Galley with pressure cooker

At the base of the companion stairs Mahina Tiare sports a very basic standard U-shaped galley complete with gimbaled gas stove: 3 burner and oven, twin stainless sinks, no salt water, pressured hot and cold water and fresh water foot pump. Standard white Formica is the counter top, with a Nissan thermos accessorizing the corner.

The refrigeration and freezer is by the fantastic, adorable and reliable Frigoboat and other stunning galley features include a Hella turbo fan, an opening port with curtain, boat show under-counter Cantalupi halogen lighting and overhead Alpenglow white/red light.

There is no generator and other than the bread machine no kitchen gadgets so I've no need to switch on the inverter.


What is your eating/cooking style on board? Who cooks?

Amanda Swan Neal, aboard Mahina Tiare
Easy pizza

As John and I are conducting sail-training expeditions with an expedition crew of 6 we plan and provision for breakfast, lunch and dinner onboard every day. John cooks breakfast and I prepare lunch and dinner with help from crew. As to dishes?… ah that's an expedition secret.

All meals are served at the saloon or cockpit table and require all crew to be present. For our evening meal we have a story teller of the day and this encourages entertaining dinner conversation.

We enjoy dining in style making meal times a relaxed and family occasion.

I have 2 sets of dinnerware; Corelle plates for calm seas and Galleyware plastic non-skid bowls for choppy conditions. Depending on the conditions the cockpit table has a variety of tablecloths from non-skid to tropical plastic to fabric. The varnished mahogany saloon table lives under a turquoise naugahyde vinyl fitted cover. For serviettes (napkins) I have a designer stainless steel paper napkin holder that crew can help themselves to. I try and encourage conservation of napkins.

When it is just John and I aboard John does all the cooking whilst I tend to graze.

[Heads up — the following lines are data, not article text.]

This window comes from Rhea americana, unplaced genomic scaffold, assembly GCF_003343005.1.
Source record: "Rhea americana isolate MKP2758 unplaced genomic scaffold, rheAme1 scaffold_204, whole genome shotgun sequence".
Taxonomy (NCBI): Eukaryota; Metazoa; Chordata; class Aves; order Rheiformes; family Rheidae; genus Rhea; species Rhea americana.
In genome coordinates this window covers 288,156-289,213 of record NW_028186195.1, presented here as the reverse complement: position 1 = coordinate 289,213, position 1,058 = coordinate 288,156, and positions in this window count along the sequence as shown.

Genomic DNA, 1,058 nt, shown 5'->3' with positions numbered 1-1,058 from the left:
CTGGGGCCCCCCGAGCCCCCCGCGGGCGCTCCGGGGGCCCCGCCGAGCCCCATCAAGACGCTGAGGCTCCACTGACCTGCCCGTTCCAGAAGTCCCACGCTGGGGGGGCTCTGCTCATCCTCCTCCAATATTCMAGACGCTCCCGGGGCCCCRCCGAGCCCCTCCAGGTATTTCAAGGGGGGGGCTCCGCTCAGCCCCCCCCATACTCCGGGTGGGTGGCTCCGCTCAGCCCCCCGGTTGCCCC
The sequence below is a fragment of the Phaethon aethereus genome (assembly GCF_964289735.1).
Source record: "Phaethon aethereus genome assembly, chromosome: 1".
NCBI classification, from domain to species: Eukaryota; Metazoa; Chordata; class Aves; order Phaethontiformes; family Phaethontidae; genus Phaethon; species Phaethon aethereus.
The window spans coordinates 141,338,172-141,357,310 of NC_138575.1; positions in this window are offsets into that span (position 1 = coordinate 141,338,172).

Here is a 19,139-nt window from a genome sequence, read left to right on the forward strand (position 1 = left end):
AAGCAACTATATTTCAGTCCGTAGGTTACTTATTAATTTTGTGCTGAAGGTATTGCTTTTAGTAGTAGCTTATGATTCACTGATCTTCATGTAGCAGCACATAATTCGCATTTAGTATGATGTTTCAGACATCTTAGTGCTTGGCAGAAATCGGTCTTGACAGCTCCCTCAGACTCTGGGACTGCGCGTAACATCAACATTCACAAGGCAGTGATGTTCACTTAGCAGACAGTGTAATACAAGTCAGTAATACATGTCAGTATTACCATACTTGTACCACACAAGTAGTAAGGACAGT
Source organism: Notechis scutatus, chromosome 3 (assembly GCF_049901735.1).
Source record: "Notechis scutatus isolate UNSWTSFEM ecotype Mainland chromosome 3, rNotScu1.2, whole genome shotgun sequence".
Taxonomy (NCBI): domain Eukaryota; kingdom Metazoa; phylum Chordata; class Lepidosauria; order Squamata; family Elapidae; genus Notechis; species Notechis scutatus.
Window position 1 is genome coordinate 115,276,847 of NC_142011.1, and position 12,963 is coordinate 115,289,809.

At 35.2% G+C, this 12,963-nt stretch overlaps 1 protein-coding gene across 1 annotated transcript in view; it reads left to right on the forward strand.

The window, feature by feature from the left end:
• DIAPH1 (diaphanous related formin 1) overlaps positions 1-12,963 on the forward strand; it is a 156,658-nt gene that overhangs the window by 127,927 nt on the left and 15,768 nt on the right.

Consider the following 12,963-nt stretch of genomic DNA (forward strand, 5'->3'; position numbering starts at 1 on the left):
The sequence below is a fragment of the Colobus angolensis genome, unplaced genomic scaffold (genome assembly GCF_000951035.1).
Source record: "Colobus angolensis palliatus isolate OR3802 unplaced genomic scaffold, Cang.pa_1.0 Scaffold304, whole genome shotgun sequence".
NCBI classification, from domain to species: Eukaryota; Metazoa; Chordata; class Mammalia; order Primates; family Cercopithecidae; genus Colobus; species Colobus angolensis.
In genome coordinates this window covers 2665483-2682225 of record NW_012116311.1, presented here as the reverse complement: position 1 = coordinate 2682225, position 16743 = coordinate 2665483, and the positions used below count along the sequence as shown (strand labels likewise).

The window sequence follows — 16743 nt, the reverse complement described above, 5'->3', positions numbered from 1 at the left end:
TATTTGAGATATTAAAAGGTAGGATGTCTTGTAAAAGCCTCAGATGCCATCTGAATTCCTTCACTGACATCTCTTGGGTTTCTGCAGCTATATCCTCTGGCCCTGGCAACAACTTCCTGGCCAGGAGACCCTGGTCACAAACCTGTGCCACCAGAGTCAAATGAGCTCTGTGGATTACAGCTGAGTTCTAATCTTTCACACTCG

What cookbook do you recommend?

  • There's this ancient 1,000,000 Low Fat Recipes book onboard that I use as standby for recipes to use up the odd provision.

  • But my favorite book is The Food of Italy by Murdoch Books. It's a lovely large colorful dream book that takes you on a foodie tour of Italy combining life with simple food, the way you picture it should be. It's probably a bit too big and heavy to have onboard but if I need a bit of inspiration this book is the winner.


Would you like to share a recipe that works well on the boat?

Another curry you say… but yes, this is an all time winner dish that requires no vegetables. Patak's mild curry paste, bought in a jar, is the best ever. Whenever I have an excess of bananas I slice and freeze them for use in this dish. Just add them frozen.




from Amanda Swan Neal

Serves 4

2   lb chicken
1   can tomatoes
1   cup dried apricots - chopped
1/2   cup slivered almonds
2   bananas - sliced
2   onions - chopped
1   apple - chopped
2   garlic cloves crushed
1   tbsp curry paste
  handful of dried cranberries

chicken, onion and garlic, 3 minutes. Add remaining ingredients and simmer until cooked, about 12 minutes. Serve with toasted slivered almonds and couscous.

18 Boat Recipes

About Amanda Swan Neal

Amanda Swan Neal

The Essential Galley Companion, by Amanda Swan Neal

With over 230,000 miles , including Sydney-Hobart Races and numerous Cape Horn roundings, Amanda Swan Neal's offshore sailing started before she was a teen with a family cruise through the South Pacific and on to Seattle. Upon returning to New Zealand she became a sailmaker and rigger, completing the 1990 Whitbread Around the World Race aboard Maiden.

In 1994 she fell in love with John Neal or perhaps Mahina Tiare II's passage to Antarctica. Together they run Mahina Expeditions annually conducting 8 intensive offshore sail-training expeditions aboard Mahina Tiare III, presentations at major boat shows, and several Offshore Cruising Seminars.

When not enlightening others with the joys of sailing Amanda can be heard Celtic step dancing or seen out paddling.

Author of The Essential Galley Companion, Amanda writes the monthly "Galley Essentials" article for 48 North magazine and has contributed to Blue Water Sailing, Cruising World, and Latitude 38.



Mahina Tiare III, a 1997 Hallberg-Rassy 46 is their sailing home. Designed by German Frers she features a long waterline, modern underbody, powerful sail plan and sturdy hardtop dodger. Down below there's four cabins that sleep a total of 9, two heads with showers, a saloon that comfortably seats ten for class and dinner, an efficient galley plus tricked-out nav station. Mahina's reliable 95 hp Volvo gives them a cruising speed of 7.5 knots.

Cruising grounds

Recently she has sailed from Spitsbergen to Hawaii via the Panama Canal and for the next few years she will be averaging 10,000 miles annually in the South Pacific, based out of New Zealand.



More articles from Amanda Swan Neal (on this website):


[February 2009] [Updated April 2010]

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Swan Neal